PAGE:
SALINAS, Calif. — The third annual Forbes AgTech Summit highlights progress already made and the continuing need for greater collaboration between the Salinas Valley and Silicon Valley to solve a weighty list agricultural problems.
“This is a unique moment in California and we have a unique opportunity in California in the nexus of agriculture and technological innovation,” Janet Napolitano, president of the University of California and former U.S. Secretary of Homeland Security, said June 28 at the summit.
The summit attracted more than 680 attendees and 50 exhibitors, with the first day looking at indoor growing opportunities and challenges and a recounting of local and global ag tech success stories.
Napolitano said California is facing unprecedented challenges to its ecosystem as a whole and to the food system in particular, citing worries about changing climate conditions, deteriorating soil health and a shrinking supply of skilled farm laborers.
“As we confront the problems in California today, we must ask ourselves, how will ag and tech solve these problems together? How can Salinas Valley and Silicon Valley work more harmoniously?”
Agricultural technology may be buzzwords, but there is a need for solutions and service to the industry, she said. The online news company TechCrunch reported that ag tech startup companies have raised more than $320 million so far this year, more than three times the amount over the same period last year.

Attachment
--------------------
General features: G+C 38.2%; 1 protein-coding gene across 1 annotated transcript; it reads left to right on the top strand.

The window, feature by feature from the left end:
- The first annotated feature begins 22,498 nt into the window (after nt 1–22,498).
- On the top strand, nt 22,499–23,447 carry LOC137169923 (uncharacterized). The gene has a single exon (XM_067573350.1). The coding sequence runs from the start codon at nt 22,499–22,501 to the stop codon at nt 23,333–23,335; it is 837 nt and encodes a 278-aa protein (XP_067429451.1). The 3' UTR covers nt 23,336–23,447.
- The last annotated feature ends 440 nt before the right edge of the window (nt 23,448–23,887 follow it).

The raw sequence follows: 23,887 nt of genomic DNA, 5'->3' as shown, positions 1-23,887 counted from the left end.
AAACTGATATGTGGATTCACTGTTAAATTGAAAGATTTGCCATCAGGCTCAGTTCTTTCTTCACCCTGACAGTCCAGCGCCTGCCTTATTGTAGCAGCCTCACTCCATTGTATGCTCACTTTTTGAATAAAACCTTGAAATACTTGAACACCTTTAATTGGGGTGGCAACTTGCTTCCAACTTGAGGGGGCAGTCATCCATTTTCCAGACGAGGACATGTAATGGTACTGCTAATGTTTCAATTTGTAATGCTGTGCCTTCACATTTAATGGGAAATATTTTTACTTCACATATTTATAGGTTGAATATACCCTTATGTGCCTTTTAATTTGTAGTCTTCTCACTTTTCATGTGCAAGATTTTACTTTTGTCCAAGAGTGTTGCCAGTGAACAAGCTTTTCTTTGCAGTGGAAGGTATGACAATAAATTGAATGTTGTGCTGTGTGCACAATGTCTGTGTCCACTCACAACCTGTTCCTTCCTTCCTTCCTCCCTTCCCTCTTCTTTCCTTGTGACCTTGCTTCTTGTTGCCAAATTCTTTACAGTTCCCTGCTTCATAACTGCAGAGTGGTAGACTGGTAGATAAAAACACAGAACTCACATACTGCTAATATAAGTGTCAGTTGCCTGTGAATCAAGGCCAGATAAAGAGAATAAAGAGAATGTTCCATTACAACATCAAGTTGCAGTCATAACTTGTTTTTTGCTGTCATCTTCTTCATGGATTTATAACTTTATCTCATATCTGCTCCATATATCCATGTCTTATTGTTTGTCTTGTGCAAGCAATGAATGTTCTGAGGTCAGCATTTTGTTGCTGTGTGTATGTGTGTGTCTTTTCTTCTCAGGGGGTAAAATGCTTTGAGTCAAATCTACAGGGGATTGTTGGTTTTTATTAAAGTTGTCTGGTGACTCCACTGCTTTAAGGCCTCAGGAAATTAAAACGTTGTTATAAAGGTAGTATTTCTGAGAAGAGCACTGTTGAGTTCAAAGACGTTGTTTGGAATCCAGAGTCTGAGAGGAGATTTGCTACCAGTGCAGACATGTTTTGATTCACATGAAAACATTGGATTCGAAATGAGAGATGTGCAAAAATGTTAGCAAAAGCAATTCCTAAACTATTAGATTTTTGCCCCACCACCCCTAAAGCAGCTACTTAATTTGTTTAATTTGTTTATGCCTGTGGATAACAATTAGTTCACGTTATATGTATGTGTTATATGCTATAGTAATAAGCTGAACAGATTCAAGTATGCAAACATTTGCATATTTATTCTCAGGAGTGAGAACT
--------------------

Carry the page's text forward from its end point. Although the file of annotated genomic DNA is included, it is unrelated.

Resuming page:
“For some it may be all about cashing in on the latest gold rush, but for those of us here today and for those of us at the University of California, it is about using ingenuity to engineer desperately needed solutions,” he said. “It’s about combining our strengths and colloboration to ensure a stable future to help the environment and a strong economy for communities in California and across the globe,” she said.
The University of California launched an initiative three years ago to find solutions to sustainably and nutritiously feed a world population expected to reach 8 billion people by 2025, she said.
“They connect innovation with the state’s farmers who produce half of the nation’s fruits and vegetables and export food around the world, constantly generating and testing new ideas,” she said.
“One of these ideas might just turn the California ag industry or the tech world — or both — on their heads,” she said.
She said solar-powered greenhouse research from the University of California at Santa Cruz helps growers reduce initial capital costs and lowers the cost of greenhouse operations.
Napolitano also mentioned James Rogers, the University of California doctoral student who became science director and CEO of Apeel Sciences. The company, established five years ago, has invented a natural protective barrier that nearly doubles the shelf life for more than two dozen fruits and vegetables.
“Their work has the potential to solve a persistent problem for the agriculture and food processing industry and dramatically advance the fight against food waste,” she said.
As much progress has been made so far, Napolitano said there is much more room to grow.
“There is a great possibility for a deeper conversation, a more productive partnership between the great valleys of California — from Salinas to the Silicon Valley and beyond.”